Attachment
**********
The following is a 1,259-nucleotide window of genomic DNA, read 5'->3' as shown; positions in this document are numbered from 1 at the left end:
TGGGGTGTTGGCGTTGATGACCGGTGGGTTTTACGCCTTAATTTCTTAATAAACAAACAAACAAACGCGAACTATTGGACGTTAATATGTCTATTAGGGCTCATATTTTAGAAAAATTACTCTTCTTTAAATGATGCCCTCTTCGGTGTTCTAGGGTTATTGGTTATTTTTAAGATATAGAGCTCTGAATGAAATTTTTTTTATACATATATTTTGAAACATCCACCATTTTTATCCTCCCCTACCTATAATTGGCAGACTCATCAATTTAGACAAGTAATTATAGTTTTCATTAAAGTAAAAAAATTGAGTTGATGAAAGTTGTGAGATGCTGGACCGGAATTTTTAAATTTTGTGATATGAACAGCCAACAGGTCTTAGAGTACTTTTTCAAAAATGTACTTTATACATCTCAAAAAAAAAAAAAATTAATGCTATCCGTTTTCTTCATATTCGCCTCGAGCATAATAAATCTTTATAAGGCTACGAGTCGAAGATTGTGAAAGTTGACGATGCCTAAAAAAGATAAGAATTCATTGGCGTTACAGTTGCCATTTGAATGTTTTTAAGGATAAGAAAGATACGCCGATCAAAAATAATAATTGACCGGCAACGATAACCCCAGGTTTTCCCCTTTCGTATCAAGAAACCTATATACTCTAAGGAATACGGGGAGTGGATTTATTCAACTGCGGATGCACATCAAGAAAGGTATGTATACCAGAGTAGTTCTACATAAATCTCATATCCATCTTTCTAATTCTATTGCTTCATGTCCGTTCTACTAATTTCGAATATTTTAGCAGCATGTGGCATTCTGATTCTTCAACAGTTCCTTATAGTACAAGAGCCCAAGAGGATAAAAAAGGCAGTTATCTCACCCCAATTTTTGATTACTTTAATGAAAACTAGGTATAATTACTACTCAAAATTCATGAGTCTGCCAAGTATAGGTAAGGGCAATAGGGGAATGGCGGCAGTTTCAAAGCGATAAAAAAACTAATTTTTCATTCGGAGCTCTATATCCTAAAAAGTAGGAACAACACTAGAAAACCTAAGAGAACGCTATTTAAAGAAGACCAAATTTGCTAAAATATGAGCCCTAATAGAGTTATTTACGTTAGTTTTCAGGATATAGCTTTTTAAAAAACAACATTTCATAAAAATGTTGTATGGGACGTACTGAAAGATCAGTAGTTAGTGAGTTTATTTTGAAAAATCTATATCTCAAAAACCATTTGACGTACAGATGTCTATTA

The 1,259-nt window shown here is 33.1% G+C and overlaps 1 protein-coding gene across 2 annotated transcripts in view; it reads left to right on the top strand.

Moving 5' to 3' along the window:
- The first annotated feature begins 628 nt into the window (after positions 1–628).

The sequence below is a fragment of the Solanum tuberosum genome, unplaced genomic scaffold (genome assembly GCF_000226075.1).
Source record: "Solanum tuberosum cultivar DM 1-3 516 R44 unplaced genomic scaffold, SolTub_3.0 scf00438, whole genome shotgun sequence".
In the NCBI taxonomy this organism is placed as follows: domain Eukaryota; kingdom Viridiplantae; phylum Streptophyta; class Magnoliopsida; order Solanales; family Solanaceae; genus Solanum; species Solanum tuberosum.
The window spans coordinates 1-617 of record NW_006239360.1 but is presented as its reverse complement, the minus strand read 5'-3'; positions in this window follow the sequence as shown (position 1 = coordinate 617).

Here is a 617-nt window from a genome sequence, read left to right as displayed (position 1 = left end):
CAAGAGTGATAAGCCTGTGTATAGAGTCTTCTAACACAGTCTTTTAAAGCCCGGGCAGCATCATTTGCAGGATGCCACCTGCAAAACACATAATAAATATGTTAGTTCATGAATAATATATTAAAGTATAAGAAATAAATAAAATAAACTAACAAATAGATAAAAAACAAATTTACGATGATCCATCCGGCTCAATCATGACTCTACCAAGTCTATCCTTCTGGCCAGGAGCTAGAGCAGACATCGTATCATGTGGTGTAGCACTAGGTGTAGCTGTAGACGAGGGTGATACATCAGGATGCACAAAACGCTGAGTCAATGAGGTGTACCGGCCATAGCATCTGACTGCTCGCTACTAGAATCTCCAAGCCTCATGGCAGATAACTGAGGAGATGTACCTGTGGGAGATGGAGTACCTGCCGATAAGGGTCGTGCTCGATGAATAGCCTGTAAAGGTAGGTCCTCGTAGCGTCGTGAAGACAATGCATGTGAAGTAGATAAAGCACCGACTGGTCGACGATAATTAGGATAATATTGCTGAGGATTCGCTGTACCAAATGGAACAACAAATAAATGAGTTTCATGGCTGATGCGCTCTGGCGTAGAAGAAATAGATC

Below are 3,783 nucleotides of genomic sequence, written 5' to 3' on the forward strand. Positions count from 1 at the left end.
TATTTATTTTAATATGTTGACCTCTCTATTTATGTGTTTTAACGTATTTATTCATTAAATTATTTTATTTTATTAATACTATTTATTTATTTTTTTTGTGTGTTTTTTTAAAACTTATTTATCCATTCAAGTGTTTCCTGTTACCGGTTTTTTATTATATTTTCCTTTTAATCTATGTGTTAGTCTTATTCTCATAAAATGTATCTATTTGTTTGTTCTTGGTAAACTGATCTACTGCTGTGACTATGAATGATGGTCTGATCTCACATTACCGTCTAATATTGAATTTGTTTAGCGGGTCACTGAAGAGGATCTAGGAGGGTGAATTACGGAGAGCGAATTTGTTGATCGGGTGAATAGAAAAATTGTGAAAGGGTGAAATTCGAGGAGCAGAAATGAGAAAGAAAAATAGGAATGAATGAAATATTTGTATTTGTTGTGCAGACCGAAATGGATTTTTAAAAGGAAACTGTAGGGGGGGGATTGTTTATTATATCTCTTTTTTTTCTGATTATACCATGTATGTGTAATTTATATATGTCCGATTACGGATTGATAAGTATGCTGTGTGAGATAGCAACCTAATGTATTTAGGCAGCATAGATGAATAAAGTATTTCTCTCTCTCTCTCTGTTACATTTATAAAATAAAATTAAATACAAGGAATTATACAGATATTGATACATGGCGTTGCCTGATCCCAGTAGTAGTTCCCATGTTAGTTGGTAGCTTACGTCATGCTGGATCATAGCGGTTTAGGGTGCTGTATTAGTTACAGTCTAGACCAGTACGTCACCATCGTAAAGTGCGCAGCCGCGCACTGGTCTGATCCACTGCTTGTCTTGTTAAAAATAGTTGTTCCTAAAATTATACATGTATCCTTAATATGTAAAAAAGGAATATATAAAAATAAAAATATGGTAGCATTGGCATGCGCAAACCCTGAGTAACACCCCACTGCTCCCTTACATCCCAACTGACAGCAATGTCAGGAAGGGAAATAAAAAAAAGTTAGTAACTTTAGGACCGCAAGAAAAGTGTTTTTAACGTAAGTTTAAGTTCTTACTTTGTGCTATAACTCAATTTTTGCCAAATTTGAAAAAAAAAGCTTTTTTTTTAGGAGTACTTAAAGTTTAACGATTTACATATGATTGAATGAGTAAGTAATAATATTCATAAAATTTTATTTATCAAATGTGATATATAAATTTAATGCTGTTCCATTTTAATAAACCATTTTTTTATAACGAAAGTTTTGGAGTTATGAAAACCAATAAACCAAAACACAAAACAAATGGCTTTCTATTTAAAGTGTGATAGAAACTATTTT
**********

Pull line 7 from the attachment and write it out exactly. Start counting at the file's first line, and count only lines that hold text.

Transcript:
Source record: "Solanum tuberosum cultivar DM 1-3 516 R44 unplaced genomic scaffold, SolTub_3.0 scf00438, whole genome shotgun sequence".